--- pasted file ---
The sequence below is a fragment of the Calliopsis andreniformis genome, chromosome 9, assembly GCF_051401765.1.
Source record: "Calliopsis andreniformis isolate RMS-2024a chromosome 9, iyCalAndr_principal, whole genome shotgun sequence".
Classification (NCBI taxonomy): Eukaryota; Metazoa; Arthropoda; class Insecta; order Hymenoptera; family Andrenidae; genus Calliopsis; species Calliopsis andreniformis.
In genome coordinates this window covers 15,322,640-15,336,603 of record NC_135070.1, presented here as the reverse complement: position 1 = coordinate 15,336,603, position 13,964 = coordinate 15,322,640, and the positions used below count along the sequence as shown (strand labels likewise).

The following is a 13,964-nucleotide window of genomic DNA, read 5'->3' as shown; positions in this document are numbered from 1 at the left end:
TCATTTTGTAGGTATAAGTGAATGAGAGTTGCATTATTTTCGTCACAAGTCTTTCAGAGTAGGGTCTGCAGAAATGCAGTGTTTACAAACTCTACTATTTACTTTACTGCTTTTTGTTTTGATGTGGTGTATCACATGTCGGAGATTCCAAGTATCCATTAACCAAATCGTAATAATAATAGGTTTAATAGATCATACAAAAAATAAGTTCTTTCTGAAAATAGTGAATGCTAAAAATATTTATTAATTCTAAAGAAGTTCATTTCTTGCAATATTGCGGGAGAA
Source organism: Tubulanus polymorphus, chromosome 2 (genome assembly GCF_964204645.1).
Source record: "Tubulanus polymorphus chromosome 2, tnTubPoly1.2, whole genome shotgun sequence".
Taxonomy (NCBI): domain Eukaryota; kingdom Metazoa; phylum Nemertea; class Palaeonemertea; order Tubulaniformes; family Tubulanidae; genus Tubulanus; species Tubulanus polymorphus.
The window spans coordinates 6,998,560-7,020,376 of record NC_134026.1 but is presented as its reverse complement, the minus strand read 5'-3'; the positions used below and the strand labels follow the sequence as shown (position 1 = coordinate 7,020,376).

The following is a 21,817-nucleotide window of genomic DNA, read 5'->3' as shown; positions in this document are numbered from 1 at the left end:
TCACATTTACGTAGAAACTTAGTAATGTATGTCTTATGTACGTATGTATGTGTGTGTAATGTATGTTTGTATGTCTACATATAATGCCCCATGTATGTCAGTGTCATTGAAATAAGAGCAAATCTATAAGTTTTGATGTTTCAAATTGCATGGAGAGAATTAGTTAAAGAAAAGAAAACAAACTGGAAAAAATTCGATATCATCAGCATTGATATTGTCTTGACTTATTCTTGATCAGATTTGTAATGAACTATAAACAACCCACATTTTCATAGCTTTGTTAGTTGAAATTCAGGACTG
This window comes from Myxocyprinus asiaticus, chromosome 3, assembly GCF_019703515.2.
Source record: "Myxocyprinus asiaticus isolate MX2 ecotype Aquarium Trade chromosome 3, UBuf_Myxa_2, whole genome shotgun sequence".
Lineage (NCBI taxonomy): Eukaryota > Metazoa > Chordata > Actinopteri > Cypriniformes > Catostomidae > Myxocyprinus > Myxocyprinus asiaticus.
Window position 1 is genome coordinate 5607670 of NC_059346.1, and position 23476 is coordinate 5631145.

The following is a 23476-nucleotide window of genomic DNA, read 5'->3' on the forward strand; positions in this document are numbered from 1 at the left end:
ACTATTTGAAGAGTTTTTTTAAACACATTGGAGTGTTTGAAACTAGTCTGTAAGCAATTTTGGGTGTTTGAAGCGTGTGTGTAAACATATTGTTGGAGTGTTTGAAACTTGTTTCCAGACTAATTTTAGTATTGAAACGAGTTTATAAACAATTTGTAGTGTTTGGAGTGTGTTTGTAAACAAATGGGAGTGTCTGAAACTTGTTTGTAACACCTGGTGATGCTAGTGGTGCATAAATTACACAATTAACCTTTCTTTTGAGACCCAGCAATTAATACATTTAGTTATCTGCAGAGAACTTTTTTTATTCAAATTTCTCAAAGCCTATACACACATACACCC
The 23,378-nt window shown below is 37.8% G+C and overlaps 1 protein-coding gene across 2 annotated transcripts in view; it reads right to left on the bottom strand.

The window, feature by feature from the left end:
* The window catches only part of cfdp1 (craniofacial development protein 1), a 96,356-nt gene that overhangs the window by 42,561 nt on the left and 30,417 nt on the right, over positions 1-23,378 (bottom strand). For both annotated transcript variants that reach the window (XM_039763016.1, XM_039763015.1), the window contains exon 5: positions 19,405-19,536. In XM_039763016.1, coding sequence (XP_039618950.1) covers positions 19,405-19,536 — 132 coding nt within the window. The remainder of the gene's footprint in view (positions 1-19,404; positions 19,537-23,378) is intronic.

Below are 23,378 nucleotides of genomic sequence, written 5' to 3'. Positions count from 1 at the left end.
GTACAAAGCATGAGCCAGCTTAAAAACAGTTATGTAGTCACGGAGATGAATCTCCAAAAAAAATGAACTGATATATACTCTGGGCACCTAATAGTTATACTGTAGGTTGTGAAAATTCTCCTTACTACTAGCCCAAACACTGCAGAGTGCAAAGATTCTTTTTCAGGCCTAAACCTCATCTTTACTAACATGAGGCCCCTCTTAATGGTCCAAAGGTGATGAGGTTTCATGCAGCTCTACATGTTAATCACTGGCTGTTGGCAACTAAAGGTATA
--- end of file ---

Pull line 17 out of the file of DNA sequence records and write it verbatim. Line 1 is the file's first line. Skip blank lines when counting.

The following is a 23476-nucleotide window of genomic DNA, read 5'->3' on the forward strand; positions in this document are numbered from 1 at the left end: